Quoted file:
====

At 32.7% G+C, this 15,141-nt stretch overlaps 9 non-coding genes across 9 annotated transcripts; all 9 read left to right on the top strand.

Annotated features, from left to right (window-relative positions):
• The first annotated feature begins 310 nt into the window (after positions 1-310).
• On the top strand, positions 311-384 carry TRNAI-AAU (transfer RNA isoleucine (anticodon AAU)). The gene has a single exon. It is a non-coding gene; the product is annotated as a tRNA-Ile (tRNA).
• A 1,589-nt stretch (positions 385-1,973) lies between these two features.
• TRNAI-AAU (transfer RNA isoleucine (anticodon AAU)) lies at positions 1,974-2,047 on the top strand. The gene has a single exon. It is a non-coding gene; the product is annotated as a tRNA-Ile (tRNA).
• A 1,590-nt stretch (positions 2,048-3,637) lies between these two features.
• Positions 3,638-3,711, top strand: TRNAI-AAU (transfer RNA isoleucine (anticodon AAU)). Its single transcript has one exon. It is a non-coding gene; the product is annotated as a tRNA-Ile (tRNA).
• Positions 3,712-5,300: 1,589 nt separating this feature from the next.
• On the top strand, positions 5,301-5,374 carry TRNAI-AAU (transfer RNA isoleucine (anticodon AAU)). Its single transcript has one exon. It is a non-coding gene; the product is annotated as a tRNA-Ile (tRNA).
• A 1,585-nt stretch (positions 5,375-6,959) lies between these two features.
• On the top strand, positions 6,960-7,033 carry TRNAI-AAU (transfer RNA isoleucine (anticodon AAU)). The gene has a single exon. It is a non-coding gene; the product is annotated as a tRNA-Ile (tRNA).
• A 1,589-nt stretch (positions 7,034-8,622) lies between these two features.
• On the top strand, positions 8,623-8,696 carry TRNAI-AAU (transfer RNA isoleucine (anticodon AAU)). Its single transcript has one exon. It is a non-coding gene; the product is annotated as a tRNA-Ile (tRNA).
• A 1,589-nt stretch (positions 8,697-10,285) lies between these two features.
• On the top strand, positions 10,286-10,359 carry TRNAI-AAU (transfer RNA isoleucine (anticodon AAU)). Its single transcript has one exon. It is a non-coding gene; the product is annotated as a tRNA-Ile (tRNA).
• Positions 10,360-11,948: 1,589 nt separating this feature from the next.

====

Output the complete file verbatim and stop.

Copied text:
At 32.7% G+C, this 15,141-nt stretch overlaps 9 non-coding genes across 9 annotated transcripts; all 9 read left to right on the top strand.

Annotated features, from left to right (window-relative positions):
• The first annotated feature begins 310 nt into the window (after positions 1-310).
• On the top strand, positions 311-384 carry TRNAI-AAU (transfer RNA isoleucine (anticodon AAU)). The gene has a single exon. It is a non-coding gene; the product is annotated as a tRNA-Ile (tRNA).
• A 1,589-nt stretch (positions 385-1,973) lies between these two features.
• TRNAI-AAU (transfer RNA isoleucine (anticodon AAU)) lies at positions 1,974-2,047 on the top strand. The gene has a single exon. It is a non-coding gene; the product is annotated as a tRNA-Ile (tRNA).
• A 1,590-nt stretch (positions 2,048-3,637) lies between these two features.
• Positions 3,638-3,711, top strand: TRNAI-AAU (transfer RNA isoleucine (anticodon AAU)). Its single transcript has one exon. It is a non-coding gene; the product is annotated as a tRNA-Ile (tRNA).
• Positions 3,712-5,300: 1,589 nt separating this feature from the next.
• On the top strand, positions 5,301-5,374 carry TRNAI-AAU (transfer RNA isoleucine (anticodon AAU)). Its single transcript has one exon. It is a non-coding gene; the product is annotated as a tRNA-Ile (tRNA).
• A 1,585-nt stretch (positions 5,375-6,959) lies between these two features.
• On the top strand, positions 6,960-7,033 carry TRNAI-AAU (transfer RNA isoleucine (anticodon AAU)). The gene has a single exon. It is a non-coding gene; the product is annotated as a tRNA-Ile (tRNA).
• A 1,589-nt stretch (positions 7,034-8,622) lies between these two features.
• On the top strand, positions 8,623-8,696 carry TRNAI-AAU (transfer RNA isoleucine (anticodon AAU)). Its single transcript has one exon. It is a non-coding gene; the product is annotated as a tRNA-Ile (tRNA).
• A 1,589-nt stretch (positions 8,697-10,285) lies between these two features.
• On the top strand, positions 10,286-10,359 carry TRNAI-AAU (transfer RNA isoleucine (anticodon AAU)). Its single transcript has one exon. It is a non-coding gene; the product is annotated as a tRNA-Ile (tRNA).
• Positions 10,360-11,948: 1,589 nt separating this feature from the next.